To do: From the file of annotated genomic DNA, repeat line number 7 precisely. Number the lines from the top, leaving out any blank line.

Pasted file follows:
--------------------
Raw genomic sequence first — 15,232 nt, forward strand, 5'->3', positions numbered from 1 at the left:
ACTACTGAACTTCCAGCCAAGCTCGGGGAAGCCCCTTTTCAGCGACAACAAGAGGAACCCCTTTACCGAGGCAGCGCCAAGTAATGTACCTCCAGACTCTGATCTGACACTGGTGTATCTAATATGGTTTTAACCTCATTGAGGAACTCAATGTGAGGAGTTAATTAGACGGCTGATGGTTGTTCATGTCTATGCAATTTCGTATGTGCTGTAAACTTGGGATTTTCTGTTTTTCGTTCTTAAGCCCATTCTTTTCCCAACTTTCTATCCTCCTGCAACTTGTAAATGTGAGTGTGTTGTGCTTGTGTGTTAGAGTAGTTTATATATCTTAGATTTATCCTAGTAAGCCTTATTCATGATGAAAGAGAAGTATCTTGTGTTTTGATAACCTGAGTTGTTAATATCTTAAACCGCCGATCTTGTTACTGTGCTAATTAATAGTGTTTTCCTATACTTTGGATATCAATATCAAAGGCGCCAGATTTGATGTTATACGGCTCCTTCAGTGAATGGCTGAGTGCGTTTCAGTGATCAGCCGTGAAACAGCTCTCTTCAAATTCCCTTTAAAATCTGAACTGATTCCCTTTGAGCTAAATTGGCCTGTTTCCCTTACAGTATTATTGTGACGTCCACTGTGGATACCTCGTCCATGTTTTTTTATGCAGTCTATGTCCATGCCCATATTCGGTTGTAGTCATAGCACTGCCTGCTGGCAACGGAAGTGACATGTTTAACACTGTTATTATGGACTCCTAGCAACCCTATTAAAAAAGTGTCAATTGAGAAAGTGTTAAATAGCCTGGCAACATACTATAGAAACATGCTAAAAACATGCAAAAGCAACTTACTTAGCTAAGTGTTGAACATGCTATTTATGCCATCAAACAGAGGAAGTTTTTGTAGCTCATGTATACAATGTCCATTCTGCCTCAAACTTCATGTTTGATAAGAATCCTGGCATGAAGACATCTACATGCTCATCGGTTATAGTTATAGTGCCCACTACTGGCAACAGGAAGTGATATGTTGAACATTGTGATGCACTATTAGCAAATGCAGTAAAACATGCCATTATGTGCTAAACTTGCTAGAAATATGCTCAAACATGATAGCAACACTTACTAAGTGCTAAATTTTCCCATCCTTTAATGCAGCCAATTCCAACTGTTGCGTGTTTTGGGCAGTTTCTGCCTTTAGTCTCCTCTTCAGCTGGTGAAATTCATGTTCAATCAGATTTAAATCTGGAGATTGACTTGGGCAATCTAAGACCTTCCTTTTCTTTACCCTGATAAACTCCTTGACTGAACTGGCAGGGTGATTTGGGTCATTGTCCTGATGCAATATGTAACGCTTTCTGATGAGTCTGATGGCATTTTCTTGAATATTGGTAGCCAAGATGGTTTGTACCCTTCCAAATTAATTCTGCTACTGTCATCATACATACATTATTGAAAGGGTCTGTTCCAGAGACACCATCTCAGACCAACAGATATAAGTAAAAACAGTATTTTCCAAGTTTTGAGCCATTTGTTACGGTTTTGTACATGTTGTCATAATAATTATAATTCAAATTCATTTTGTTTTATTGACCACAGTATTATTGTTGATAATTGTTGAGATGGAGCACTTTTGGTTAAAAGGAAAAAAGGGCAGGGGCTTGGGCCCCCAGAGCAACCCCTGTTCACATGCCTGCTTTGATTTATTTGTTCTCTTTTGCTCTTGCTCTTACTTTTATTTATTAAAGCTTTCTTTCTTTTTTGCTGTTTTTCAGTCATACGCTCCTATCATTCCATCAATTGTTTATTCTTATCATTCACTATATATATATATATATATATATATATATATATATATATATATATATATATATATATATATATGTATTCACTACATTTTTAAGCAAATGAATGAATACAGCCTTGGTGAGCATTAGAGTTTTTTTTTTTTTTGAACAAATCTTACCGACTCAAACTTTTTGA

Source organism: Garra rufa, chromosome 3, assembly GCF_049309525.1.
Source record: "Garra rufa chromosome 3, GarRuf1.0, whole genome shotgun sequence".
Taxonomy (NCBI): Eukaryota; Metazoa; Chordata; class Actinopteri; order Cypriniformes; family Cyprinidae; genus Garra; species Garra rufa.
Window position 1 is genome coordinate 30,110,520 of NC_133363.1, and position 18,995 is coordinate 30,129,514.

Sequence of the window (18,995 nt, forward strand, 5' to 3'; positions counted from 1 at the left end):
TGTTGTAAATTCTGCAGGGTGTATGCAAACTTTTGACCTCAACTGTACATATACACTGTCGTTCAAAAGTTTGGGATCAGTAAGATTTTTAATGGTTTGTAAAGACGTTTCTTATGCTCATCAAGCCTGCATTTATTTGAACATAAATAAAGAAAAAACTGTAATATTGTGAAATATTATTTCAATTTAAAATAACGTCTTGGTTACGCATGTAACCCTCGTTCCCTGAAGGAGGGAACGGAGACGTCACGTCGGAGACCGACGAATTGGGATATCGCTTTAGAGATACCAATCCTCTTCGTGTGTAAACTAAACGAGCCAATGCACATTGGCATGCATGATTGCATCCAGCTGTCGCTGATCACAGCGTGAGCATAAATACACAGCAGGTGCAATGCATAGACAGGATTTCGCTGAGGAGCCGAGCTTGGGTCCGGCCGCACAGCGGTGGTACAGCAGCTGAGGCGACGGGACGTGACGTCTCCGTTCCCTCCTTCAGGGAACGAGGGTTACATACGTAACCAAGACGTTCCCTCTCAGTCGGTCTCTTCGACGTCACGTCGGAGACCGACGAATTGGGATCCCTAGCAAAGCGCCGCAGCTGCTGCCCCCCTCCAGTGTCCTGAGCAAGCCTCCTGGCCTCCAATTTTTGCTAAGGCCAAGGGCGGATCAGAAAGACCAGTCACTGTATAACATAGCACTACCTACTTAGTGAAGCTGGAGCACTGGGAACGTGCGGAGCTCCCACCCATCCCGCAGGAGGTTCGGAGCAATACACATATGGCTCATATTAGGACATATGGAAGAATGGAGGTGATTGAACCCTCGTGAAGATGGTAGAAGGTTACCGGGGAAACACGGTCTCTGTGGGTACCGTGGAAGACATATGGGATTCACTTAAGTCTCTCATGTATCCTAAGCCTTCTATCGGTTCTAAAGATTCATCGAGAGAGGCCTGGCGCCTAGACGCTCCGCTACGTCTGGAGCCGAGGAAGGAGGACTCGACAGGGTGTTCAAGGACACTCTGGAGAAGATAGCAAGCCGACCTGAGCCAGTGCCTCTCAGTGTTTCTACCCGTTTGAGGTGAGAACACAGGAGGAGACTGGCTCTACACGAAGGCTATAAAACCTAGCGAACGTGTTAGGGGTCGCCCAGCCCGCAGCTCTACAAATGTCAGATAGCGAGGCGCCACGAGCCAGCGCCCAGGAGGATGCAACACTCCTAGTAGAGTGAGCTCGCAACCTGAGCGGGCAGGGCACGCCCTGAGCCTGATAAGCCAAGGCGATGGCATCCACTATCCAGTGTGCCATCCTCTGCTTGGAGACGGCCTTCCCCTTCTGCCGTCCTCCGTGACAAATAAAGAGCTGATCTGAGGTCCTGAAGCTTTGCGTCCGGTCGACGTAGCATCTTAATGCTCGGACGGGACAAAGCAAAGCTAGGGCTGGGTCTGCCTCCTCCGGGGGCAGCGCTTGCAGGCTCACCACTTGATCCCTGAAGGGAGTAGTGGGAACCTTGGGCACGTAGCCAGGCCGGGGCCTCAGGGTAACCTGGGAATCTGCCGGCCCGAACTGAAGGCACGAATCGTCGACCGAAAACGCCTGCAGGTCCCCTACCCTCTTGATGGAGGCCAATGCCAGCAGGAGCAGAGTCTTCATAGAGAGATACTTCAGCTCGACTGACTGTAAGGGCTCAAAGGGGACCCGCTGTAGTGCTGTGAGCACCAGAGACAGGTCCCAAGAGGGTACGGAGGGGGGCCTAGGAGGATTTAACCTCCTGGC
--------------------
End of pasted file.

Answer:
Sequence of the window (18,995 nt, forward strand, 5' to 3'; positions counted from 1 at the left end):